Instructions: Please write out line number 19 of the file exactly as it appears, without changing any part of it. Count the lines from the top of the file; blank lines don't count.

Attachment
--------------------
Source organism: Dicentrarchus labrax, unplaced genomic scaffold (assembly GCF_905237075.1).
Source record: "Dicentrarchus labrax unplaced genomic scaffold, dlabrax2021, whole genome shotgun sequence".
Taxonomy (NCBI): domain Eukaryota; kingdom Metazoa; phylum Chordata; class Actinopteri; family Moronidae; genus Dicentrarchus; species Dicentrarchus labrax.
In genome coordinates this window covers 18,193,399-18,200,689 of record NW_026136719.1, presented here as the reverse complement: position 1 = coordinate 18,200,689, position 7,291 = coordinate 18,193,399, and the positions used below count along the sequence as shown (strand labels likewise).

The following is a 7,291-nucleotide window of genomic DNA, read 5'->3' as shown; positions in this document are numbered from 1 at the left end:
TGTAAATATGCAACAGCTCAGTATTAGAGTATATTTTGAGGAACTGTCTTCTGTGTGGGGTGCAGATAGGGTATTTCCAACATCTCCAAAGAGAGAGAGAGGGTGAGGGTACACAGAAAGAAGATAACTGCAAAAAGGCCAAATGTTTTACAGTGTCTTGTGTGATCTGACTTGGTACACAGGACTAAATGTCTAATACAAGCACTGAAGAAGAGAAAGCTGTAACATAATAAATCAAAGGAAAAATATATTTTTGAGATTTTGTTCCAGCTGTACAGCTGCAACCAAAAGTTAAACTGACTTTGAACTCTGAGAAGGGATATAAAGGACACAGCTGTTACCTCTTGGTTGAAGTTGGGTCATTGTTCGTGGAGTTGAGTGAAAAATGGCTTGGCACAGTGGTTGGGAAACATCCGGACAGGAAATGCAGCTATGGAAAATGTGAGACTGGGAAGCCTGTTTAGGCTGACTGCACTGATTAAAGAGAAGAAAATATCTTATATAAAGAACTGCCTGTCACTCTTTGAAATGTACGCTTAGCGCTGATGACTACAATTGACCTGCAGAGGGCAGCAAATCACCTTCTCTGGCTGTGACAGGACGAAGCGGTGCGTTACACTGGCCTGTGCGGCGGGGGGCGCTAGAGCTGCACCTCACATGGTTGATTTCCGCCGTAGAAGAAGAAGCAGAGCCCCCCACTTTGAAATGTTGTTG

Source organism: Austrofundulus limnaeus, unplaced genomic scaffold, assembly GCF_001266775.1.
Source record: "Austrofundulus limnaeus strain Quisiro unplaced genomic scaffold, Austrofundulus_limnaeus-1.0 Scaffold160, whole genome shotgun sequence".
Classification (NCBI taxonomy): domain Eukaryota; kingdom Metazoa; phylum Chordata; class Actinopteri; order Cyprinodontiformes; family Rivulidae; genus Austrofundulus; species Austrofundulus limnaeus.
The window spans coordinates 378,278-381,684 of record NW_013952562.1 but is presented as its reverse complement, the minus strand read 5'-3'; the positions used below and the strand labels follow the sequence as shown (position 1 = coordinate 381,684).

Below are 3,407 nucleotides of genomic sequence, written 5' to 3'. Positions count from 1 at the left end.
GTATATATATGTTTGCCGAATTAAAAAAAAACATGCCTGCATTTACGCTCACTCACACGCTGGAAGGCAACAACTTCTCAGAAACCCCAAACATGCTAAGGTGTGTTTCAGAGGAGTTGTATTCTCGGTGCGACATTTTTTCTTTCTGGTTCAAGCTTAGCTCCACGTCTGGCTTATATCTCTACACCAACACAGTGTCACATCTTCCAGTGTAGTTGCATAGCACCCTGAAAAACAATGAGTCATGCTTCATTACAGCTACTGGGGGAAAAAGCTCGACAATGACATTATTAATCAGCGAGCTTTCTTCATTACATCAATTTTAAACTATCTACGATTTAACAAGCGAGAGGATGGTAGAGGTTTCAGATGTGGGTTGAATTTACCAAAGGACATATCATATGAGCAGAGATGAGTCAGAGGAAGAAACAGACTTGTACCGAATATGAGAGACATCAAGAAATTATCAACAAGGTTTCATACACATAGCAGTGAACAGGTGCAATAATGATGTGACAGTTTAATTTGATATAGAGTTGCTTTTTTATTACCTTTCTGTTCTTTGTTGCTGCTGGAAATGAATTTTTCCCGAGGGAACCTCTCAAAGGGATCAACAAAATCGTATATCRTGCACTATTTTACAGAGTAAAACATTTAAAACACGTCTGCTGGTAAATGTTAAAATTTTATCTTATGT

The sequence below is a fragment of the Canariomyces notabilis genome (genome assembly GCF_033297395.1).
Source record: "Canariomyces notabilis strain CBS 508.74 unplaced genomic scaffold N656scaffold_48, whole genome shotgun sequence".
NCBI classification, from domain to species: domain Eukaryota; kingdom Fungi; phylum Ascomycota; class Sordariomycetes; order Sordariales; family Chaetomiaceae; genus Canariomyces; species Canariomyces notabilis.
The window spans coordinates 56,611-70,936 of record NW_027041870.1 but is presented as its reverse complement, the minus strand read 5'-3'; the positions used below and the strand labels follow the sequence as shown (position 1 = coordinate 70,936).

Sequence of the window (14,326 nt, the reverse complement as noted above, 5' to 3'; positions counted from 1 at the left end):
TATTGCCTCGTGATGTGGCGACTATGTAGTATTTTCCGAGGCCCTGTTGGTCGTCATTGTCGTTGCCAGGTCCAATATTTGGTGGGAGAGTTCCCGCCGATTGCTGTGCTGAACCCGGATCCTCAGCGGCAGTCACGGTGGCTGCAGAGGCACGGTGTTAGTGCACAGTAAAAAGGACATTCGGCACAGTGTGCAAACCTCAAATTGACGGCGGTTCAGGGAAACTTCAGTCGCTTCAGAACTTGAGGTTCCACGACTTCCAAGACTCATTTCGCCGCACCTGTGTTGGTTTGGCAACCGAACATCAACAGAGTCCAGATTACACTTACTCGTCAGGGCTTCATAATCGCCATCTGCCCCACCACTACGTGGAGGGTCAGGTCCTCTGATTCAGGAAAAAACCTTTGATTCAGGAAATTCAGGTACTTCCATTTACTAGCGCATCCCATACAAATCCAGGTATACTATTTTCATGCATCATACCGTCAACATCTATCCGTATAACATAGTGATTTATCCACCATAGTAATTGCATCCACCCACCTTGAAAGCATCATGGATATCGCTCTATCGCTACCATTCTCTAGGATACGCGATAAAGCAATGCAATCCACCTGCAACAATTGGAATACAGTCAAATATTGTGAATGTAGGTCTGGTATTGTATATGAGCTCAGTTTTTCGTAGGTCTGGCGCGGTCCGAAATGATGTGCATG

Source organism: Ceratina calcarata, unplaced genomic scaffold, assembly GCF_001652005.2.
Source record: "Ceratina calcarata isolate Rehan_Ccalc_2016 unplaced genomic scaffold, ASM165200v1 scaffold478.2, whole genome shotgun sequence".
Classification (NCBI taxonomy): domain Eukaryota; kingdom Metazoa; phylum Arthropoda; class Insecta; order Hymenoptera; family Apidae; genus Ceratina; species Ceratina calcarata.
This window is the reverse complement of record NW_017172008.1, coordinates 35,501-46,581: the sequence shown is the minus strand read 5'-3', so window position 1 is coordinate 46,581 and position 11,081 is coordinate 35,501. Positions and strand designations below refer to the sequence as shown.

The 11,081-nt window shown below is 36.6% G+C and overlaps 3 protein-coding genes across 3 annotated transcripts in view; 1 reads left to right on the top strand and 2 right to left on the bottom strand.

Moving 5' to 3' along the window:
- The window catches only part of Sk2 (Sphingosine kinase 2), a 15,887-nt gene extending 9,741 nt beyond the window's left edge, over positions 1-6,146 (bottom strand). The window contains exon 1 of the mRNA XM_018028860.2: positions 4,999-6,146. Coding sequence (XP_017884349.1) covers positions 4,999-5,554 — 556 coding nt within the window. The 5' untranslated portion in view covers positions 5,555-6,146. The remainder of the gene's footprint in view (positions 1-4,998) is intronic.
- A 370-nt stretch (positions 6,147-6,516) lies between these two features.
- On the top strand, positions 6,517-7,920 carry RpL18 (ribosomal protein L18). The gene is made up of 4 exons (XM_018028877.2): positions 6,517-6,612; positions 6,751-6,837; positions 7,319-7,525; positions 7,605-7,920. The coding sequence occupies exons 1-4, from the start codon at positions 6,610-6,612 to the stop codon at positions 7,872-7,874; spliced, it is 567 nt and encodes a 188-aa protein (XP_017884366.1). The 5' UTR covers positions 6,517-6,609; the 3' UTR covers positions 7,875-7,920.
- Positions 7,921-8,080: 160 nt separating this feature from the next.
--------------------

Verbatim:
Source organism: Ceratina calcarata, unplaced genomic scaffold, assembly GCF_001652005.2.